One day, a delegation from Dubai visited Company H. Mr. L, the chief representative of the company, received them. As the negotiation went on, Mr. L felt confused and bored because the Arabs asked for a break every hour. Then they went to toilet to wash their hands and faces. When they came back, they knelt down to pray. As there was no towel in the toilet, the Arabs prayed with wet hands and faces. Mr. L found himself in a dilemma, because he did not know whether he should withdraw from the scene or not.
When it was time for lunch, the Arabs were treated to a rich dinner. When everyone was seated, the waitress started introducing the different dishes in English to the Arab visitors. They all looked surprised and pleased at the variety. When the waitress mentioned some specially cooked pork, the smiles disappeared from all those visitors' face and all of them looked angry. No one said a word. Quickly they stood up and left the dinner without saying goodbye to anyone, though there were some important Chinese local guests present. The same day, this Dubai delegation left the city without notifying Company H.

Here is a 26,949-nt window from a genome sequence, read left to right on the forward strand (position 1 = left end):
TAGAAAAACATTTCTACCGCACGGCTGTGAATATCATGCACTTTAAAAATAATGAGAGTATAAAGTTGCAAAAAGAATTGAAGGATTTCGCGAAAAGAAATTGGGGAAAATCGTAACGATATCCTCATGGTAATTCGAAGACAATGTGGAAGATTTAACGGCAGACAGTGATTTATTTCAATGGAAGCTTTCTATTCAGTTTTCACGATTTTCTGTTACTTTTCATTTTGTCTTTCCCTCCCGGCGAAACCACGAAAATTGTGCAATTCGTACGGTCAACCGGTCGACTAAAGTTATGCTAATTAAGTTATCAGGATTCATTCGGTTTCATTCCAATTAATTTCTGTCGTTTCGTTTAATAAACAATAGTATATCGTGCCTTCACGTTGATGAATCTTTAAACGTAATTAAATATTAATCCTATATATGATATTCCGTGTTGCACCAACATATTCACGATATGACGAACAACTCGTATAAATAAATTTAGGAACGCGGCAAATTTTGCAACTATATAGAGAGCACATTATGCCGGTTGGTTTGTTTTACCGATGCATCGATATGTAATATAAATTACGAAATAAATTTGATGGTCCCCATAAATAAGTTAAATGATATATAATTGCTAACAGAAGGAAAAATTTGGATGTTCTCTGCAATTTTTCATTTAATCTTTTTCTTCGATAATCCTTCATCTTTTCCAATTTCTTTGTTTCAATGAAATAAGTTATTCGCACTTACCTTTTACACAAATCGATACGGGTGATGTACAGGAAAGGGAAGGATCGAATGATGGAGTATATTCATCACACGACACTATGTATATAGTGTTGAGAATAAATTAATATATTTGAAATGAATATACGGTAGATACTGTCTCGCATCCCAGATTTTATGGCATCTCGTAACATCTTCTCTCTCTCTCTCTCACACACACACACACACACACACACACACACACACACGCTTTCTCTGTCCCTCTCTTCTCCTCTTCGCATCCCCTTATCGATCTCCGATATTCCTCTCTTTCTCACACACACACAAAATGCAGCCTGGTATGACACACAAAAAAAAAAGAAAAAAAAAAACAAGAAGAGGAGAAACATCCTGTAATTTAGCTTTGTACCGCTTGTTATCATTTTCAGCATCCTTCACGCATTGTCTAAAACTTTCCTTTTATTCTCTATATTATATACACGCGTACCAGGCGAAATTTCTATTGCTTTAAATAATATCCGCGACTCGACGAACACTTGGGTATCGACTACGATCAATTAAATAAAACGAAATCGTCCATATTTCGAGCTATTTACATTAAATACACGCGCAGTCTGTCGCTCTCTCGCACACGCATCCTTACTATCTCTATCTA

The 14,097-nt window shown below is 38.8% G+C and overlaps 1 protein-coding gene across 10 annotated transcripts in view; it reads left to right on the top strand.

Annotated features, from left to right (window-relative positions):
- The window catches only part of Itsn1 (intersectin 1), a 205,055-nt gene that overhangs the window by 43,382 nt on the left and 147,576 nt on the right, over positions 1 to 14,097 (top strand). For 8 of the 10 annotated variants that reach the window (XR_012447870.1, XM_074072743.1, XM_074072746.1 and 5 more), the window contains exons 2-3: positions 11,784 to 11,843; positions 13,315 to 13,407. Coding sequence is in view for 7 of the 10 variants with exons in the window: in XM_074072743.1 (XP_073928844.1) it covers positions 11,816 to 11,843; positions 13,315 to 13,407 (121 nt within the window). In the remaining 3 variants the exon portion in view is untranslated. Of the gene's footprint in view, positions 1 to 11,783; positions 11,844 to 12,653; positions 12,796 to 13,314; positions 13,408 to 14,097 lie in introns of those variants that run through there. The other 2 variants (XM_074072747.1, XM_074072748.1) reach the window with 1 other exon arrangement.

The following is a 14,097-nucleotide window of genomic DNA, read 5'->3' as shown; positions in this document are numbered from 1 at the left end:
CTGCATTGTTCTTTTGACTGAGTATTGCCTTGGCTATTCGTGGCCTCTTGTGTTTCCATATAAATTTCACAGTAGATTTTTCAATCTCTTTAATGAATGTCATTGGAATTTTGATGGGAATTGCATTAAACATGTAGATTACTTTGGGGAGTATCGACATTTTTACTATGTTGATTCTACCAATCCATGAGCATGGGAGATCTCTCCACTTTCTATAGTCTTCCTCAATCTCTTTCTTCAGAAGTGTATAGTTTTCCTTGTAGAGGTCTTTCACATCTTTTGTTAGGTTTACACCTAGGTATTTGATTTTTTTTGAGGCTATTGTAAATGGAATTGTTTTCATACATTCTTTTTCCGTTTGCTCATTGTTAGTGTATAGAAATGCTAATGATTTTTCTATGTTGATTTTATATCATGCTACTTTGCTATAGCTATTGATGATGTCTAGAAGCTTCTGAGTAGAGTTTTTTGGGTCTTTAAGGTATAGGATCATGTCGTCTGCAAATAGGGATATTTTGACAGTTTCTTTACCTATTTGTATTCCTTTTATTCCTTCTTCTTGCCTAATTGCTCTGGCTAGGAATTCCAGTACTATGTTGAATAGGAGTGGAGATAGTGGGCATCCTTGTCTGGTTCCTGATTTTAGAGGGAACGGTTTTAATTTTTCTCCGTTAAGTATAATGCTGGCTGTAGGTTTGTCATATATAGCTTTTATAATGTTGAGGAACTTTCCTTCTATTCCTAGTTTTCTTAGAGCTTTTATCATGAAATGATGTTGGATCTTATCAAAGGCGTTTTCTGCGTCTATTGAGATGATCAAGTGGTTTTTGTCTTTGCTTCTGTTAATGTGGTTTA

In this case, the staff in Company H is unfamiliar with the Muslim culture. Thus a sharp conflict destroyed their business. In Muslim culture, people pray for five times every day; they are extremely sensitive to pig or any topic related to pig and do not eat pork in their life time. Therefore, people should be very careful when doing business with people from Muslim culture.
From this case, we can also learn that people in doing business are often faced with employees, partners and colleagues of different cultural background. Multiculturalism in the workplace has increased, thus cultural conflict becomes very common. It means depression, serious physical reactions, anger, aggression toward the new culture, and even total failure. All of these reactions would obviously hamper cross-cultural communication. Therefore, to be successful in cross-cultural communication, we should know not only our own cultural rules but also other's cultural rules. Knowing cultural differences, business people could manage the problem of cultural conflict and the consequent frustration.